Posted by: SandreS | January 29, 2010

The Unknown God – The Message of Mars’ Hill (Acts 17), Part 3

Paul begins to talk to the pagans on Mars’ Hill regarding something about which they evidently had an extreme interest: idols. The interesting thing is what he said to them. He said that they worshipped God – the true and living God – but that they just did so ignorantly.

Whom therefore you ignorantly worship, Him declare I unto you.

Ignorant Worship

He wanted to talk to them about the God Whom they worshipped, although ignorantly. The word “ignorantly” is an adverb that tells us how they worshipped God. They worshipped Him for sure – it was simply done in ignorance! So said Paul.

Think of that. If we had been there with Paul, would we have accused the Athenians of not worshipping God at all, because they did so before idols?

Let’s bring this into our own culture. Would we accuse Catholics (or those of various Protestant denominations) of not worshipping God, just because they might do so ignorantly? Do they not indeed worship, just like those on Mars’ Hill, even if it is in ignorance?

What about Jehovah’s Witnesses, or Mormons? What about Jews? Or, dare we say Muslims? Could these be any “worse” worshippers than the idol worshipping men of Athens? Is it not true that they worship God, just ignorantly?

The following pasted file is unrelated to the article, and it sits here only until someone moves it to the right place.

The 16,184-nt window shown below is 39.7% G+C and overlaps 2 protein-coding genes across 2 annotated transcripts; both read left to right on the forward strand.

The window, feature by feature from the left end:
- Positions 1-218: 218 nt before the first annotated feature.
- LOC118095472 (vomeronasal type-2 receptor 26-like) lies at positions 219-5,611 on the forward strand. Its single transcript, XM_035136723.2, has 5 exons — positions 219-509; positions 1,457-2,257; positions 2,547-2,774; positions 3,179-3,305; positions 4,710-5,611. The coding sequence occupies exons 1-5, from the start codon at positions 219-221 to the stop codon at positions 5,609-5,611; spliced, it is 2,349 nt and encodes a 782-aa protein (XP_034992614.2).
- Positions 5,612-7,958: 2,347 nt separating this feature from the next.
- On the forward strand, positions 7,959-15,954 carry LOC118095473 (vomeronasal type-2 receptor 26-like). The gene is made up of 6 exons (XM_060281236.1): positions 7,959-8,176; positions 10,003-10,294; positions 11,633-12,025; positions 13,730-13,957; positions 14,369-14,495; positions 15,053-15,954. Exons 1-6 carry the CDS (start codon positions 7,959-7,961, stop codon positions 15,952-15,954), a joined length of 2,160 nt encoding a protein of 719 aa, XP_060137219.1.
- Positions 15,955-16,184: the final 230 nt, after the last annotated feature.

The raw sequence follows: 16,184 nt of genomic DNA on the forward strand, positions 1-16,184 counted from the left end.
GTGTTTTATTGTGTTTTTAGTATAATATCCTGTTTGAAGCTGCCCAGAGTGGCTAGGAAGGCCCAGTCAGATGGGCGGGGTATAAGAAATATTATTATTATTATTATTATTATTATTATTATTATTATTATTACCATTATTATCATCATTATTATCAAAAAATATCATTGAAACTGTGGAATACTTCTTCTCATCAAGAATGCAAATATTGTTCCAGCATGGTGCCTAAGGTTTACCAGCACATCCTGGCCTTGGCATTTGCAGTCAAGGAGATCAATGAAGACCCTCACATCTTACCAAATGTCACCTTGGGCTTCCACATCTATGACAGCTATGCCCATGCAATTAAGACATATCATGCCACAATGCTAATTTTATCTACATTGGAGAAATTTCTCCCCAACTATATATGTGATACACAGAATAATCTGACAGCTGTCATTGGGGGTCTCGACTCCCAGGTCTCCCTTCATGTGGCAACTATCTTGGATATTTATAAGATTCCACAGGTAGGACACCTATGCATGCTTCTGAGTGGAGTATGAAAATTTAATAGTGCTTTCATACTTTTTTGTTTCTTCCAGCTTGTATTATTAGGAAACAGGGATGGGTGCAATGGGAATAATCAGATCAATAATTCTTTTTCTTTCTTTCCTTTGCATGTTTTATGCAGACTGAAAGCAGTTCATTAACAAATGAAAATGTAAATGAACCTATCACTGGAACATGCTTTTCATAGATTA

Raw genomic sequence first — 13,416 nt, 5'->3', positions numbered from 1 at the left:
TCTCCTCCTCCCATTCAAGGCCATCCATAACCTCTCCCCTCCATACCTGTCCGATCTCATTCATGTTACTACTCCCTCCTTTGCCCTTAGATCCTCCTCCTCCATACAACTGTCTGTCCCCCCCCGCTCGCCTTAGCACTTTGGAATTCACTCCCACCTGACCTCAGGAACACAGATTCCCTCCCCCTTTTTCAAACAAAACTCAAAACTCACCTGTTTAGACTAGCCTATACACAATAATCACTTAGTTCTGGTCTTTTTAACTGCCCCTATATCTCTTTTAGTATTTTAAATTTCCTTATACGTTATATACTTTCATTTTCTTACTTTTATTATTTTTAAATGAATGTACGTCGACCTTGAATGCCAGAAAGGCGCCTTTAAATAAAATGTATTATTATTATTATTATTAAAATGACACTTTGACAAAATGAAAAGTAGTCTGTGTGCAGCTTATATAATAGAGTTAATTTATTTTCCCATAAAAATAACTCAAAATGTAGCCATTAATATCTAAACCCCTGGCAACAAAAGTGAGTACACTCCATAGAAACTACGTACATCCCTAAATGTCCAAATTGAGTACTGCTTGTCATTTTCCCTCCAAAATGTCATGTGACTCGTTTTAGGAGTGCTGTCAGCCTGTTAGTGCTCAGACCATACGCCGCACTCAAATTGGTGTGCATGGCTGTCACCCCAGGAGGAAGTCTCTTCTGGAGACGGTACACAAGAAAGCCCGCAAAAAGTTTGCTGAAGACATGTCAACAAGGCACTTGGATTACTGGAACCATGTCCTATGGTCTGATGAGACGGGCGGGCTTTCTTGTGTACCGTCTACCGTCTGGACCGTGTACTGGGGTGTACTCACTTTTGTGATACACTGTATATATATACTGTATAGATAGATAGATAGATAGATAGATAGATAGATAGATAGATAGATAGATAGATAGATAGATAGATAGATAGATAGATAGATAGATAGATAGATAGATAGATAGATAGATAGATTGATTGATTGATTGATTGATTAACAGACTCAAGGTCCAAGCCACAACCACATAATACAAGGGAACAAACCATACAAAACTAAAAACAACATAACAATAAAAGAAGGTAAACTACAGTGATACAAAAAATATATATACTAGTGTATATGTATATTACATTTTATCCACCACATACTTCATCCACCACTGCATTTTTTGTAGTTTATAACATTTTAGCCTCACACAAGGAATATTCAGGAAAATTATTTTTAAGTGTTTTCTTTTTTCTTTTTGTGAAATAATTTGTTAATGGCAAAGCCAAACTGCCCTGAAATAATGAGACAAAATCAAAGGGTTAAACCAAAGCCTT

What a different perspective this puts on things! Paul said “let me tell you about Him!” This would surely seem like high-heresy to one raised in Christian fundamentalism. I know. I would never have thought I would see things this way; but here we have the very words and example of Paul himself.

Those who “worship in ignorance nonetheless worship the true and living God. Thankfully, ignorance is curable – and sooner or later “every knee shall bow, and every tongue shall confess to God” (Romans 14:11).

The truth of this would do away with denominational and religious division and hostility in the heart of the believer. I do not speak here of ecumenicalism, but of being outside of all religious barriers and bondage, and being free to love, accept and minister to others, exactly where they are.

Clyde L. Pilkington, Jr.
Bible Student’s Notebook
© 2009, 2010


Responses

  1. I appreciate your approach to this topic. Later this morning I will be preaching at our church, comparing Paul’s message to the Jews at Thessalonica to the message to the Greeks at Athens. We as Christians need to be engaged with the people in our culture so that we can communicate with them in ways that are meaningful to them.

    As you know, it will do no good for us to regurgitate our Bible lingo at people who either don’t know the Bible or don’t trust the Bible. It is in the context of building relationships and learning how to engage individuals that we can make significant inroads into sharing Christ with them.

    Thanks for your work. I look forward to reading more of your blog posts as I have time!!!

    Robert Weston

    Like


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